Here's How Much Fruit and Vegetables You Should Be Eating Every Day

©. HuanPhoto

Only 1 in 10 Americans meets the federal fruit and vegetable recommendations; here's what to aim for.

According to the CDC, in 2015 only 12 percent of Americans met the recommendations for eating fruit, and just nine percent ate enough vegetables – even though eating enough fruits and vegetables as part of an overall healthy diet reduces the risk of many chronic diseases, including cardiovascular disease, type 2 diabetes, some cancers, and obesity.

So, how much is enough?

The federal guidelines used to be shown in a pyramid and recommendations were described in servings, which could sometimes be complicated since one serving could mean, for example, a whole piece of medium sized fruit or 1/2 cup of canned fruit or 3/4 cup of fruit juice. One practically needed a spreadsheet and a calculator to keep track.

With the more recent introduction of the MyPlate graphic, it's a little bit easier. The idea is to fill half of one's plate with fruit and vegetables; and the serving sizes have been simplified to cups. (But since most of us don't always have a measuring cup on hand, it can still be a bit tricky. I generally try to visualize my favorite 1-cup scoop, which is a bit smaller than my first, and take it from there.)

my plate guidelines

MyPlate/Public Domain

As for how much to eat, the recommendations vary by age and gender; these are amounts for those who get less than 30 minutes per day of moderate physical activity, beyond normal daily activities.

Daily fruit recommendation

Women 19 to 30 years old: 2 cups
Women 31+ years old: 1 1⁄2 cups
Men 19 years old and up: 2 cups

Daily vegetable recommendation:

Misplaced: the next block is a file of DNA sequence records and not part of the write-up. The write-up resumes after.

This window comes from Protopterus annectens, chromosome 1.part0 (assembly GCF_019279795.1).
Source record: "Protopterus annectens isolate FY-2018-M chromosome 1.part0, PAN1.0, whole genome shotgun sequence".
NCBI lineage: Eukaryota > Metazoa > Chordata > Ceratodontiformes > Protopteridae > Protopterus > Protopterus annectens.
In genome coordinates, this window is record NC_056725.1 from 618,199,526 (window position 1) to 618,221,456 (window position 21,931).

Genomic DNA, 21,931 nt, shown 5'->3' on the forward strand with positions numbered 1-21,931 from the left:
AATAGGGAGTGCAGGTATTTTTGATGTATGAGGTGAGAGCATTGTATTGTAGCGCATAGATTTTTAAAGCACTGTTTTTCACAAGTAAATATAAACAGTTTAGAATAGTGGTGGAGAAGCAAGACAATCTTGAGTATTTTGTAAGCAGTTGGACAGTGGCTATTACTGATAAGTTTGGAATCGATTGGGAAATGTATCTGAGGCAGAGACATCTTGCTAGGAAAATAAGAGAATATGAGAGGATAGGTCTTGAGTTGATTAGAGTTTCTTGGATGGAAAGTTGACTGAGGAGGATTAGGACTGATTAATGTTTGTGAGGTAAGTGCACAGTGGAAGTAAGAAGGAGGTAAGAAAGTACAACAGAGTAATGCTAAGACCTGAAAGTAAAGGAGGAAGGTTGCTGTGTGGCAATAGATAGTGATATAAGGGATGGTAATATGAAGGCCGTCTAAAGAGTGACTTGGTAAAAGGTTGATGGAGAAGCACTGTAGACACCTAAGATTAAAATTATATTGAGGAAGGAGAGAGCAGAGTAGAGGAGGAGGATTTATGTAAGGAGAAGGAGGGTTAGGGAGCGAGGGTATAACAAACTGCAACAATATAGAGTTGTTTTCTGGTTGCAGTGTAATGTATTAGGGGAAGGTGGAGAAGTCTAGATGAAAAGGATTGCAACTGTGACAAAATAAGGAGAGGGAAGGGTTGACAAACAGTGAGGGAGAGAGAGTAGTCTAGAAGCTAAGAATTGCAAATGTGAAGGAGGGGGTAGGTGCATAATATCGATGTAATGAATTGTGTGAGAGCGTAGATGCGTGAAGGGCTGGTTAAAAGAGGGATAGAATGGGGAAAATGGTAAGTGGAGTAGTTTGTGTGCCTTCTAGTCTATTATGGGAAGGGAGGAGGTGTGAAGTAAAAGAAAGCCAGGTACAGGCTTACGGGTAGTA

Women 19 to 30 years old: 2 1⁄2 cups
Women 31 to 50 years old: 2 1⁄2 cups
Women 51+ years old: 2 cups
Men 19 to 30 years old: 3 cups
Men 31 to 50 years old: 3 cups
Men 51+ years old: 2 1⁄2 cups

What one cup means

Now here's where it can get a little confusing again, because a cup isn't always a cup.

FRUIT
In general, but not always, one cup of fruit or 1⁄2 cup of dried fruit can be considered as 1 cup from the Fruit Group. Any fruit or 100 percent fruit juice counts (though remember that juice lacks the fiber of whole fruits).

  • 1 small apple (21⁄4" diameter) = 1 cup-equivalent
  • 1 large banana (8-9" long) = 1 cup-equivalent
  • 1⁄2 cup of fruit cocktail = 1⁄2 cup-equivalent
  • 1⁄2 medium grapefruit (4" diameter) = 1⁄2 cup-equivalent
  • 1 medium bunch of grapes (about 50 grapes) = 11⁄2 cup-equivalents
  • 1 medium mango = 1 cup-equivalent
  • 1 small orange (approx. 21⁄2" diameter) = 1⁄2 cup-equivalent
  • 1⁄2 cup of 100% orange juice (4 fluid ounces) = 1⁄2 cup-equivalent
  • 1⁄2 large peach (23⁄4" diameter) = 1⁄2 cup-equivalent
  • 2 large plums (21⁄2" diameter each) = 1 cup-equivalent
  • 1⁄4 cup of raisins = 1⁄2 cup-equivalent

VEGETABLES
Any vegetable or 100 percent vegetable juice counts; vegetables may be raw or cooked; fresh, frozen, canned, or dried/dehydrated; and may be whole, cut-up, or mashed. Within the vegetable group, there are sub-groups, of which you should strive to eat a mix of all: Dark-green vegetables; red and orange vegetables; starchy vegetables; beans and peas (which can also satisfy protein requirements), and other vegetables. The equivalents are often equal, but not always.

  • 1⁄2 cup of black beans (cooked) = 1⁄2 cup-equivalent
  • 1⁄2 cup of broccoli = 1⁄2 cup-equivalent
  • 1 cup of baby carrots = 1 cup-equivalent
  • 1⁄2 cup of cauliflower = 1⁄2 cup-equivalent
  • 1⁄2 cup of corn = 1⁄2 cup-equivalent
  • 1⁄2 cup of green beans (cooked) = 1⁄2 cup-equivalent
  • 1⁄2 cup of kidney beans (cooked) = 1⁄2 cup-equivalent
  • 1 cup of iceberg lettuce = 1⁄2 cup-equivalent
  • 1 cup of romaine lettuce = 1⁄2 cup-equivalent
  • 1⁄2 cup of mushrooms = 1⁄2 cup-equivalent
  • 2 slices of onion (raw) = 1⁄4 cup-equivalent
  • 1⁄2 cup of pinto beans (cooked) = 1⁄2 cup-equivalent
  • 1 medium baked or boiled potato (21⁄2-3" diameter) = 1 cup-equivalent
  • 1 cup of baby spinach (raw) = 1⁄2 cup-equivalent
  • 1 large baked sweet potato (21⁄4" diameter) = 1 cup-equivalent
  • 1⁄2 cup of 100% tomato juice (4 fluid ounces) = 1⁄2 cup-equivalent
  • 1⁄2 cup of tomatoes (raw) = 1⁄2 cup-equivalent
  • 1⁄2 cup of zucchini = 1⁄2 cup-equivalent

So there you go. I am not sure if this is all super easy or a bit complicated – though the plate graphic does give a good visual guide. But the bottom line is this: Eat a lot of fruits and vegetables. For more, visit the MyPlate site and/or browse the related stories below.